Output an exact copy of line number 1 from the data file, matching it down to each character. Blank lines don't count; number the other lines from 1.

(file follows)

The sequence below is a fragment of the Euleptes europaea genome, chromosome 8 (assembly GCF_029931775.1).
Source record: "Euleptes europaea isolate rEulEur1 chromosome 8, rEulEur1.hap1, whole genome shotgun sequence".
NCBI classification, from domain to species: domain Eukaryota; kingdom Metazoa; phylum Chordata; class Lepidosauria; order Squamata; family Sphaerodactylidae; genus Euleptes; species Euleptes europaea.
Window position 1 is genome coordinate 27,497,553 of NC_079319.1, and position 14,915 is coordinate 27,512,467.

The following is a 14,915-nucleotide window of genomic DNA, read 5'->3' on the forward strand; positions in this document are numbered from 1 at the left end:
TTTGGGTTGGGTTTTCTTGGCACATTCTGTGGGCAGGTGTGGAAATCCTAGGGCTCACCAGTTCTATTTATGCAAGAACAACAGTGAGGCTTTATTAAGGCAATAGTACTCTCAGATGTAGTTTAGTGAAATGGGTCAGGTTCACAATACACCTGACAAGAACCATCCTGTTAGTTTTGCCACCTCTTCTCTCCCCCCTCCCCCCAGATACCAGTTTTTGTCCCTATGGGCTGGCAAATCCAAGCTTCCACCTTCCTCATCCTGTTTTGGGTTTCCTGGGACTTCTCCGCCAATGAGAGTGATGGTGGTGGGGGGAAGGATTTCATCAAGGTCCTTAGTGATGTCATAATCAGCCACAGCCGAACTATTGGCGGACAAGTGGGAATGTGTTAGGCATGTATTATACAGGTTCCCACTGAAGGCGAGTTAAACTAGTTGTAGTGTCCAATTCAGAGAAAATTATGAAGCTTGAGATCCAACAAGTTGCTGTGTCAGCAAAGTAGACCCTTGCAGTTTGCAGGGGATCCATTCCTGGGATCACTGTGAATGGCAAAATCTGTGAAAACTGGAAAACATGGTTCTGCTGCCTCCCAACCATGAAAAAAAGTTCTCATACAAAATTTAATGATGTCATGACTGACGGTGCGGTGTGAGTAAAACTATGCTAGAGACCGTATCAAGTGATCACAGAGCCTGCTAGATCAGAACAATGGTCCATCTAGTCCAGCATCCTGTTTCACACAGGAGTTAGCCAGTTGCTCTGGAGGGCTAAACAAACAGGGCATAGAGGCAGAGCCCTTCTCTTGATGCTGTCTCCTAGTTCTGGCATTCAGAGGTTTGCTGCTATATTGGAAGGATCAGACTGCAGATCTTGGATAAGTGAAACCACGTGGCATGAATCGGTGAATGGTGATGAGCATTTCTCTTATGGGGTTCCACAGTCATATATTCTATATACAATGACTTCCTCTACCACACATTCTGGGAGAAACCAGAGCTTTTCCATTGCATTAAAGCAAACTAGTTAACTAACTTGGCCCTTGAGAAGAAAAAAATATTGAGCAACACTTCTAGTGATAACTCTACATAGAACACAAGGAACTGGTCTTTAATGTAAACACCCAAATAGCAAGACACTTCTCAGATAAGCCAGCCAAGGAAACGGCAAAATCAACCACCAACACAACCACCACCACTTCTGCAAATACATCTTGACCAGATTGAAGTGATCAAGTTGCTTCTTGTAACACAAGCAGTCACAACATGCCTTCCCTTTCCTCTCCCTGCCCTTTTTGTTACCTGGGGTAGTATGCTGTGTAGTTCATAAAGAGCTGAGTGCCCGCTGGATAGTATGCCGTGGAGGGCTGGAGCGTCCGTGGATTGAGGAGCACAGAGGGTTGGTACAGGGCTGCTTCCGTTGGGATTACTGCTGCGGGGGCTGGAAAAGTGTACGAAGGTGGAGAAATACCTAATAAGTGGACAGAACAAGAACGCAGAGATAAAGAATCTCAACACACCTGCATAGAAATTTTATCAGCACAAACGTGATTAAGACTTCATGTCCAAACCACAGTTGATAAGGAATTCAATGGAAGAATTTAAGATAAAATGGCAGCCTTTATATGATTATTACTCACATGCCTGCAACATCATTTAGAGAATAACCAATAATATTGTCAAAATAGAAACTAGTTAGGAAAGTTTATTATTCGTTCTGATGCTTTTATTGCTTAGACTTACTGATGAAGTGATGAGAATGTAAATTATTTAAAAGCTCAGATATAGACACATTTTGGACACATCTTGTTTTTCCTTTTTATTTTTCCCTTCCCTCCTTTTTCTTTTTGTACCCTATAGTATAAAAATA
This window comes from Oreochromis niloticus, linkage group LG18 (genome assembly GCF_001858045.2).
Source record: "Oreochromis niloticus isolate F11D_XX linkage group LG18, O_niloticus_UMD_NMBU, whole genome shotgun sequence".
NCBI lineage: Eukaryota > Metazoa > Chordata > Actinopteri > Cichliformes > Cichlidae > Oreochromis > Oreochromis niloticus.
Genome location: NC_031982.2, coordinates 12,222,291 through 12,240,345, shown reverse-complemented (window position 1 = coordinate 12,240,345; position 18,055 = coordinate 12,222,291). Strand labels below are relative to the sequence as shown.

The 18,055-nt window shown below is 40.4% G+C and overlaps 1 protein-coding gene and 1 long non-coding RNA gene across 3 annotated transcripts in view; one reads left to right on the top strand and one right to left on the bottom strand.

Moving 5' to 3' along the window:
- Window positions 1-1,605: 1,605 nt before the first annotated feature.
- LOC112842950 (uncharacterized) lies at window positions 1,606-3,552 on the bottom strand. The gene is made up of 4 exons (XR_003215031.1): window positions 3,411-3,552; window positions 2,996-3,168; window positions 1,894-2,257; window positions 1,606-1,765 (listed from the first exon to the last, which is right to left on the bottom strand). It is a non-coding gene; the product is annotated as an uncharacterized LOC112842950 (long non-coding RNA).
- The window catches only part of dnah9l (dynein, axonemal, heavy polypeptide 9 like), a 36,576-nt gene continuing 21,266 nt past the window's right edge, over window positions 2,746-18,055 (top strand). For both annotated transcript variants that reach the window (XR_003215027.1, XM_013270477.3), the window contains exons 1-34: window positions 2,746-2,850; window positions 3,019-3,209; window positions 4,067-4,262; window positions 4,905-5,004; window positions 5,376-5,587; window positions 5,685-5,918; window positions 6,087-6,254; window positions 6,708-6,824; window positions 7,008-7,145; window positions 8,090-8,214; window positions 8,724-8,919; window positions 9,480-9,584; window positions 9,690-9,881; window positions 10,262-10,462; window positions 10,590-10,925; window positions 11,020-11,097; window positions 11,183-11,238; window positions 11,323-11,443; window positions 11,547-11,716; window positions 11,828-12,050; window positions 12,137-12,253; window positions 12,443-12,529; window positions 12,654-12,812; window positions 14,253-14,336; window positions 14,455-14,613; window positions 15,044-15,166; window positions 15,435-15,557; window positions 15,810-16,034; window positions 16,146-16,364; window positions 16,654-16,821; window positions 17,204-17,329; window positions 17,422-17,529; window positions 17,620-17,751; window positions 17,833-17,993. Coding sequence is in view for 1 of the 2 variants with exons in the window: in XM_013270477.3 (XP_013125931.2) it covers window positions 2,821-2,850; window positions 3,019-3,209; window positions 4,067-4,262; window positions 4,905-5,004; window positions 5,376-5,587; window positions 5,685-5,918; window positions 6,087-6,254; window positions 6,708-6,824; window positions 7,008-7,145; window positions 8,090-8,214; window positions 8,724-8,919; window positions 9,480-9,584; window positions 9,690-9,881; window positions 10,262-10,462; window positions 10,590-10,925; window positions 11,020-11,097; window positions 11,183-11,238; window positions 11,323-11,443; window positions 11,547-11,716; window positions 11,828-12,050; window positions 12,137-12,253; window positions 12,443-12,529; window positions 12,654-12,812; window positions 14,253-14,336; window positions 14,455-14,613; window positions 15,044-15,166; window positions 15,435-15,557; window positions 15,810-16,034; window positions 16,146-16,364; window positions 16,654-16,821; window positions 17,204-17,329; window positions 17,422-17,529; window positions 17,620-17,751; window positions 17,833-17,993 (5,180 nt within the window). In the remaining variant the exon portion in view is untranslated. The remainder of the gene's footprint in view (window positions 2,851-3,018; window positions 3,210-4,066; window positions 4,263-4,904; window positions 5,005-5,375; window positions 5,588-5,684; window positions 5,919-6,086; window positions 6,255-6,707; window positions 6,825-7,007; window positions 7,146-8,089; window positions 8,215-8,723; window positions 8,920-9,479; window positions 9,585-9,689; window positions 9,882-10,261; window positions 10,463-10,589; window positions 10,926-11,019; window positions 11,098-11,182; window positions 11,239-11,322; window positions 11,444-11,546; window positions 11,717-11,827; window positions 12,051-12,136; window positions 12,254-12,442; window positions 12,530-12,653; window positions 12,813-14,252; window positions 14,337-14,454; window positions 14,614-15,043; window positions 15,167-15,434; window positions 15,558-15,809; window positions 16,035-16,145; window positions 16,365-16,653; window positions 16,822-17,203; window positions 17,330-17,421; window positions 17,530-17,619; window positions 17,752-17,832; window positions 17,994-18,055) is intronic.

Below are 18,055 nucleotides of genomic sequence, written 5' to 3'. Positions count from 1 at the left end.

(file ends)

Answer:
The sequence below is a fragment of the Euleptes europaea genome, chromosome 8 (assembly GCF_029931775.1).